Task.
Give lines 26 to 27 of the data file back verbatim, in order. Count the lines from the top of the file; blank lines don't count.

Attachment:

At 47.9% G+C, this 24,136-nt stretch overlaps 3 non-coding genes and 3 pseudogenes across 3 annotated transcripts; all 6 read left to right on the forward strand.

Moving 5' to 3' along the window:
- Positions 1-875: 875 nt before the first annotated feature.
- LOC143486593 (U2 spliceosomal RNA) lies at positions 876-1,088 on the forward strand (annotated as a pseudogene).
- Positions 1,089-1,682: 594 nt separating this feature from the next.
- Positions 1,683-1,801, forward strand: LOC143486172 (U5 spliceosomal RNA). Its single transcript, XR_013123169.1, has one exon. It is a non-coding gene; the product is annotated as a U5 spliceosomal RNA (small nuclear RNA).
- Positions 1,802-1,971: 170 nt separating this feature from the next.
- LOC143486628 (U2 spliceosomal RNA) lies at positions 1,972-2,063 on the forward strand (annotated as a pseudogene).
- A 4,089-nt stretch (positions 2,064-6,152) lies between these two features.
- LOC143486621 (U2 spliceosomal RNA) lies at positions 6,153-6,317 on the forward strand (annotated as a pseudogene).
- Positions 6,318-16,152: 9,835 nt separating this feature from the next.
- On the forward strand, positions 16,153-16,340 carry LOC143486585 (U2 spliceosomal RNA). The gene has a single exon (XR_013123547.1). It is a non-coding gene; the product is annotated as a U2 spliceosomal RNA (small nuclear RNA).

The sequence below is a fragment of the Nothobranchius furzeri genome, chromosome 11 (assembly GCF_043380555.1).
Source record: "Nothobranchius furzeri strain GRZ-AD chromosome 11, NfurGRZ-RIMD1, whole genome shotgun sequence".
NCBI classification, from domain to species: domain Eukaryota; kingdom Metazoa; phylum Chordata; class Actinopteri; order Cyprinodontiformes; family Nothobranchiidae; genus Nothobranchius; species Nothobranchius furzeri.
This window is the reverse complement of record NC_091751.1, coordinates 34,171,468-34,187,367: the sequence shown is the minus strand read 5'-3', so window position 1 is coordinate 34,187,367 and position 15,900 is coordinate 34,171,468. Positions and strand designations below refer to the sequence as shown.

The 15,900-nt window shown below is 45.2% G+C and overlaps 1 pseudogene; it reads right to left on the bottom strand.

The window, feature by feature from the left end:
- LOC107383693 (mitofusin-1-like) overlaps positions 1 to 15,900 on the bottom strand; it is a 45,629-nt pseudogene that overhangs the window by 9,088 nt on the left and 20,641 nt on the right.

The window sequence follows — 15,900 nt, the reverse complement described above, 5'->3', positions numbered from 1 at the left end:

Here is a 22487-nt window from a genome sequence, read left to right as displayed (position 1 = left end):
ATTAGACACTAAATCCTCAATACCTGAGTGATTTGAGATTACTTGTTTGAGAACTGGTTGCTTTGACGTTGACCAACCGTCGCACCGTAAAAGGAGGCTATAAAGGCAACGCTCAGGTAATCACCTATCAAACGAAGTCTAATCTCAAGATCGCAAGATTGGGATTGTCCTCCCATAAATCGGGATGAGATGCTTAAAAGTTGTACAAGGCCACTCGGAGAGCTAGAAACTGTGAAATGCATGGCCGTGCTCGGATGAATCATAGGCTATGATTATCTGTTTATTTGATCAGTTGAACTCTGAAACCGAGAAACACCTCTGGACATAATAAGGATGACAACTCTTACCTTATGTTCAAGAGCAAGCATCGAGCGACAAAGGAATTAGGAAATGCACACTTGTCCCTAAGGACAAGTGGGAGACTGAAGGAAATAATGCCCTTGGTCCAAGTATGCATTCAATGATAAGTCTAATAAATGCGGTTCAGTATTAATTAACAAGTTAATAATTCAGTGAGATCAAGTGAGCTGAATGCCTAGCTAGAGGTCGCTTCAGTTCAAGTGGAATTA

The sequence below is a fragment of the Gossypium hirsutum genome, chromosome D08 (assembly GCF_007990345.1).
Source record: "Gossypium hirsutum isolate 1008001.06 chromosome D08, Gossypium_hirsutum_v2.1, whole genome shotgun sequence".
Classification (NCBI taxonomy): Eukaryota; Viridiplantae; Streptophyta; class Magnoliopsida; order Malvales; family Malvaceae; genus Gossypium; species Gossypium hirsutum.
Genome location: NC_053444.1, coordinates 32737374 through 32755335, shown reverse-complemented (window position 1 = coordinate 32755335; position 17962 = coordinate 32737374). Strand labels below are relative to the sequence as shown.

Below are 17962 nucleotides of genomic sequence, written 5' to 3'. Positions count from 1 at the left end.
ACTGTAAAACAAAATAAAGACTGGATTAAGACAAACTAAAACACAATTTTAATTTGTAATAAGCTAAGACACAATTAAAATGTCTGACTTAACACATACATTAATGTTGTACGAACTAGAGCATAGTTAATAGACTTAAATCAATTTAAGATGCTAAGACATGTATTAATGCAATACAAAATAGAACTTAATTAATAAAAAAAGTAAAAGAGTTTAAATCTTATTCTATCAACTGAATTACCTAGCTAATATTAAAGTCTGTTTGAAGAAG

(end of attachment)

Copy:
Genome location: NC_053444.1, coordinates 32737374 through 32755335, shown reverse-complemented (window position 1 = coordinate 32755335; position 17962 = coordinate 32737374). Strand labels below are relative to the sequence as shown.

Below are 17962 nucleotides of genomic sequence, written 5' to 3'. Positions count from 1 at the left end.